Dreams in cross-cultural research

Z. Giora, Y. Esformes, A. Barak

Research output: Contribution to journalArticlepeer-review


The neglect of dreams, so argued G. Murphy,8 is one of the greatest instances of myopia in modern psychology. The situation was not better in anthropology. Only 20 years ago one could read such statements as this "...it is frequently an investigator's first task to convince his colleagues that dreams are admissible as scientific data." (Eggan, 1952). Today we have no reason for such complaints. Dream research has become a fashionable topic of psychological laboratories, and although concentrating at this moment mainly around the physiological aspects, nevertheless it "discovered" the phenomenon of dreaming. We tried to show that dreams are a valuable tool in cross-cultural research, too. Using a dream questionnaire we compared the recalled dreams of the ethnic groups: Israeli and Arab high-school students. The main result was a difference between the two groups regarding the internalization of social values. We would like also to emphasize the method used in this research: a factorial analysis of the recalled dreams in defining the dominant personality themes, whereas the various dreams belonging to one factor depict the psychodynamics of this theme.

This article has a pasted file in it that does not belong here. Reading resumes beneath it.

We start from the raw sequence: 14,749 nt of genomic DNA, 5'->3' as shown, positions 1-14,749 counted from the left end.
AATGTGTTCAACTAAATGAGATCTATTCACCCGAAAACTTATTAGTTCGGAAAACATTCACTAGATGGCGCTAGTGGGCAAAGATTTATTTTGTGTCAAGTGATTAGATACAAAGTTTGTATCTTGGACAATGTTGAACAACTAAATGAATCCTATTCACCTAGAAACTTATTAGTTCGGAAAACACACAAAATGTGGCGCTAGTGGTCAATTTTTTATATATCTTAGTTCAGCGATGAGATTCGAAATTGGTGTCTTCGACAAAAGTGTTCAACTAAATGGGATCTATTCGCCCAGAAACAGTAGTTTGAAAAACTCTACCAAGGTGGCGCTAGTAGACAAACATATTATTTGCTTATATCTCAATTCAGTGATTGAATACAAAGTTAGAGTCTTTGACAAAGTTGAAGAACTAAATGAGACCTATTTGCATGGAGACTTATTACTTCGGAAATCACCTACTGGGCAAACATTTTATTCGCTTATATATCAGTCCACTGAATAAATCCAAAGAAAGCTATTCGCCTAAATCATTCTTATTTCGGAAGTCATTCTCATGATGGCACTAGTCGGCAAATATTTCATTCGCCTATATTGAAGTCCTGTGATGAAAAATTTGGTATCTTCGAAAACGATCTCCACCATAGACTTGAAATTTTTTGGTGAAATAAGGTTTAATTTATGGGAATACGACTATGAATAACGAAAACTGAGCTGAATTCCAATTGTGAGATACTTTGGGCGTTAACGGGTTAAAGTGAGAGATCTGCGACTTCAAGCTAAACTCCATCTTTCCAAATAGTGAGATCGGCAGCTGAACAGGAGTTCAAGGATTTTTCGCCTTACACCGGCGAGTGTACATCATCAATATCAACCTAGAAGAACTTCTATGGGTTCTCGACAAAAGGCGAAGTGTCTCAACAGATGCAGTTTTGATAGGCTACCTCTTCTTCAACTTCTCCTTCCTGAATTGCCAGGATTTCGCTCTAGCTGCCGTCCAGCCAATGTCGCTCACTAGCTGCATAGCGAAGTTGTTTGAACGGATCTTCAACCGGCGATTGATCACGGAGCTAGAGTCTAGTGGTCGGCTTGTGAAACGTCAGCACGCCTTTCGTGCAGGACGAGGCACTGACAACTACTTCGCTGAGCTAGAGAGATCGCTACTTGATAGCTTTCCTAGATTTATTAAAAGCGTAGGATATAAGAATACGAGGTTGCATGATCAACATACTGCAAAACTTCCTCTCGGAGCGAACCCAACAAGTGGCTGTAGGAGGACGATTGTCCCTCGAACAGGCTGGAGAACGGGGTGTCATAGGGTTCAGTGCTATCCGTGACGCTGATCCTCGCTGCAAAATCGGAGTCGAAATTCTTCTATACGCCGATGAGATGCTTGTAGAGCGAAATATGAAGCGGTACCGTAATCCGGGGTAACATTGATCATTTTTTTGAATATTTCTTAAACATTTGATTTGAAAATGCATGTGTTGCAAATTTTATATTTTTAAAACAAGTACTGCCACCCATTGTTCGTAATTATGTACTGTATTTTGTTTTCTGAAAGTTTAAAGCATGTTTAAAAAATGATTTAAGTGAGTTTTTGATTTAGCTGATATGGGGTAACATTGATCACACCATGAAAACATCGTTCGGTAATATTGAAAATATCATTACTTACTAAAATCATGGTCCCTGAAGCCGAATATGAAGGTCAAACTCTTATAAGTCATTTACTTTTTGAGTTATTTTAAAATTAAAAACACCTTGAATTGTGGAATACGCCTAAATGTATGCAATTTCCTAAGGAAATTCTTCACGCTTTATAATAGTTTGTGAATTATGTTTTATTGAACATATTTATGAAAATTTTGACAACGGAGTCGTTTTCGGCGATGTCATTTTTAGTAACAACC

Original languageEnglish
Pages (from-to)105-114
Number of pages10
JournalComprehensive Psychiatry
Issue number2
StatePublished - Mar 1972
Externally publishedYes

ASJC Scopus subject areas

  • Psychiatry and Mental health
  • Clinical Psychology


Dive into the research topics of 'Dreams in cross-cultural research'. Together they form a unique fingerprint.

Cite this